This combination of slower activity and the easing of inflationary pressures explains the 25 bps cut in March – but the fact that the market is pricing higher rates than before the cut is counterintuitive. It seems that participants are focusing more on the hawkish rhetoric of the Mexican central bank, while extrapolating the consistently strong US CPI numbers and related repricing of the front end of the US curve. Furthermore, this is taking place in an environment of very crowded longs in bonds and received positions in swaps. Many market participants are being stopped out as rates march higher, which usually brings good opportunities.

One of the attractions of the Mexican fixed income market is that it can be prone to overreaction. Back in 2017, we saw a sizeable 75 bps move lower in two-year rates as the market digested the implications of Trump election and forecasted the end of the hiking cycle at 7.0%. Participants started to price cuts only to see it all unwind sharply towards the end of the year on a combination of overblown worries about the election of ‘AMLO’, and legitimate concerns around the NAFTA renegotiation. Banxico was forced to start hiking again after five months on hold to prop up the tumbling Peso, eventually ending the cycle in December 2018 with rates at 8.25%. 

The market was again tempted into positioning for lower yields at the start of last year, when front-end rates reached all-time highs, thinking that Banxico would cut. But investors were caught off-guard by an extended cycle, fuelled by a repricing of the US curve and robust remittance flows, which saw them an additional 75 bps of hikes enacted in 2023. 

However, Mexico now has much lower inflation, significantly slower growth, and a central bank that has actually cut. After a false start, now is the time. The positioning washout will soon be over and will provide very attractive entry levels.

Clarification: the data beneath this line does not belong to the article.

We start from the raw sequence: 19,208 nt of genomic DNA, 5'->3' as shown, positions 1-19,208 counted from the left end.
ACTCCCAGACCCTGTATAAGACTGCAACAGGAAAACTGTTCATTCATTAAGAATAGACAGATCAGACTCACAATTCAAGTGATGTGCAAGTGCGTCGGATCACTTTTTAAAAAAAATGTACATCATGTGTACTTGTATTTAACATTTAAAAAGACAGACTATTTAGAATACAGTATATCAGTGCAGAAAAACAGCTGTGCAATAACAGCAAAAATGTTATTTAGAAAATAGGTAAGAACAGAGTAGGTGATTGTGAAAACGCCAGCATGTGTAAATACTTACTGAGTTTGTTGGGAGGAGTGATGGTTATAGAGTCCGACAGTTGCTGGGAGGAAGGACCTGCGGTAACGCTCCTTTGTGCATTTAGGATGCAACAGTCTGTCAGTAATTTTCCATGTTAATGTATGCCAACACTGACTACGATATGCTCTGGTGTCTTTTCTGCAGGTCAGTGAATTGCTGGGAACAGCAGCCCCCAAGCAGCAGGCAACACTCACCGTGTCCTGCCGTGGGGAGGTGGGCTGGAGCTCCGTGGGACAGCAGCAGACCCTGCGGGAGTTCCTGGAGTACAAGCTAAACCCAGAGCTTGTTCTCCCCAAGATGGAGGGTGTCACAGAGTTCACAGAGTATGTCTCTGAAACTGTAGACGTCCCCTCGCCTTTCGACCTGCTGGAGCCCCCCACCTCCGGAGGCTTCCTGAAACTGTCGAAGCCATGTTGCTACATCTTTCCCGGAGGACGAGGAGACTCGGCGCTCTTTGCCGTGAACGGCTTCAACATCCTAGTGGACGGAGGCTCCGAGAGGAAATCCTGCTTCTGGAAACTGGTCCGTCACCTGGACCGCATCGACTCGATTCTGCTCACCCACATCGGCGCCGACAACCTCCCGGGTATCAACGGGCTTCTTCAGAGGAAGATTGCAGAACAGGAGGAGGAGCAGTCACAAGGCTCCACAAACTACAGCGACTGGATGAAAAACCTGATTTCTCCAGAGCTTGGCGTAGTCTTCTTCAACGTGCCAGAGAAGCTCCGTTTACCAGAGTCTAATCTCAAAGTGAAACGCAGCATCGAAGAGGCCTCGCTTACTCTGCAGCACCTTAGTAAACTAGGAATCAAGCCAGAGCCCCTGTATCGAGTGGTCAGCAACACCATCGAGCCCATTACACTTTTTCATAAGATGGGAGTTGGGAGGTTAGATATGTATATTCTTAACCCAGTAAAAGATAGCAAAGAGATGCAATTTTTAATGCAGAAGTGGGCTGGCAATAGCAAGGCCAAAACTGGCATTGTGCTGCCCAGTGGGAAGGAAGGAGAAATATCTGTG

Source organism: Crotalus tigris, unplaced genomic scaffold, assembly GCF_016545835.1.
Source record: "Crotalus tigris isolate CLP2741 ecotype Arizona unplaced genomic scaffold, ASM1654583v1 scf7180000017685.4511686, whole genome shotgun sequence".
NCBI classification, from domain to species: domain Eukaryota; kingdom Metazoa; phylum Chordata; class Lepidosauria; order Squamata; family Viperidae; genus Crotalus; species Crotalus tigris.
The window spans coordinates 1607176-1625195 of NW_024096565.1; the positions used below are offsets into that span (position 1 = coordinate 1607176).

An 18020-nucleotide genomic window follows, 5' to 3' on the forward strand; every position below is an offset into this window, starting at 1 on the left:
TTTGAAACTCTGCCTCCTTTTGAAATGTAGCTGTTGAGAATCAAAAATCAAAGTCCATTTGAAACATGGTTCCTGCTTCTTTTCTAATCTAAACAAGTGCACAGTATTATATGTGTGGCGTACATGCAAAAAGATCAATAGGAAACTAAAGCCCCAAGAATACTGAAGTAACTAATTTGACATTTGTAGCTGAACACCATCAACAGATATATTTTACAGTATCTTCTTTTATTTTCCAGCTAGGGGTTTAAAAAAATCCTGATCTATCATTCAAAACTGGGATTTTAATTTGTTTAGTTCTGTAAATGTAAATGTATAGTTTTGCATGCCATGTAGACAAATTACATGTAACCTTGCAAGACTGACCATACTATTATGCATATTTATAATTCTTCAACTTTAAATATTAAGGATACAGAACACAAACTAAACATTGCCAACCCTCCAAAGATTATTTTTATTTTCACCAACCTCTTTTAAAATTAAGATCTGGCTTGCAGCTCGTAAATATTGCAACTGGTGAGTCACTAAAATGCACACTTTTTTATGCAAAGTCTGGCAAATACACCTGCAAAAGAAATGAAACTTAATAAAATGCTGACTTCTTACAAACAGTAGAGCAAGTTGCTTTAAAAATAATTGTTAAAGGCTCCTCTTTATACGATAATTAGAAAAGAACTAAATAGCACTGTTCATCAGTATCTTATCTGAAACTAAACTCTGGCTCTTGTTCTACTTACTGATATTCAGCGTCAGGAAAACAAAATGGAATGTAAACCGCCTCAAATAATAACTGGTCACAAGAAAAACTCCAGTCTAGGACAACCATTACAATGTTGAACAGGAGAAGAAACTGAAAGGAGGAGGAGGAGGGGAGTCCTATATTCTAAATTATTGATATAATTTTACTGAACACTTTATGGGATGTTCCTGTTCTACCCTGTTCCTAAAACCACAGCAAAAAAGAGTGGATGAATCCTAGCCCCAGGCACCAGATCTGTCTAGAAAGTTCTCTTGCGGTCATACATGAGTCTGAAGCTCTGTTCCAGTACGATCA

Elevated US CPI is somewhat idiosyncratic, and we believe that markets should be wary of assuming that the year-to-date revaluation of the path ahead for US rates (with the market having shifted from pricing six cuts this year to less than two) will automatically lead to Mexican rates being held steady for a prolonged period. Examples of policy divergence can be seen in the current Brazil easing cycle, and in Peru cutting rates by surprise last week (11 Apr 2024).

In our opinion, the argument about the hawkish Banxico minutes is misplaced. Could it mean this is not the start of a cycle, and that rates might be held at the May meeting? Sure. Is it all that relevant? We would argue not. This growth slowdown is also happening with a record deficit and very high spending which is projected to be reduced next year, further dampening growth. If Banxico does keep rates on hold in May, there will still be more cuts to come. 

The Opportunity

With two-year rates at 10.35%, there is tremendous potential upside in the Mexican front end. The last time that the disconnect between core CPI and two-year rates was so extreme was in 2017, when the market rapidly shifted from pricing cuts to getting hikes (see Chart 3 below). This means the central bank could cut in excess of 2% to sustain activity, and still have very restrictive monetary policy.

Banxico’s mandated goal is currency stability. In 2017 the geopolitical and fiscal situation triggered a devaluation of the Peso and so the Bank was forced to hike despite already high real rates. It is a very different story today. The Peso has been exceptionally strong, having rallied 10% against the dollar since the last hike in March 2023, and 20% since mid-2022. 

Last time we saw a massive 4.25% decline in two-year rates and, in our view, we will likely see a move of a similar magnitude play out again.

 Mexico Blog Chart 3
Source: Trium Capital, Bloomberg, INEGI (Instituto Nacional de Estadística y Geografía, National Institute of Statistics and Geography)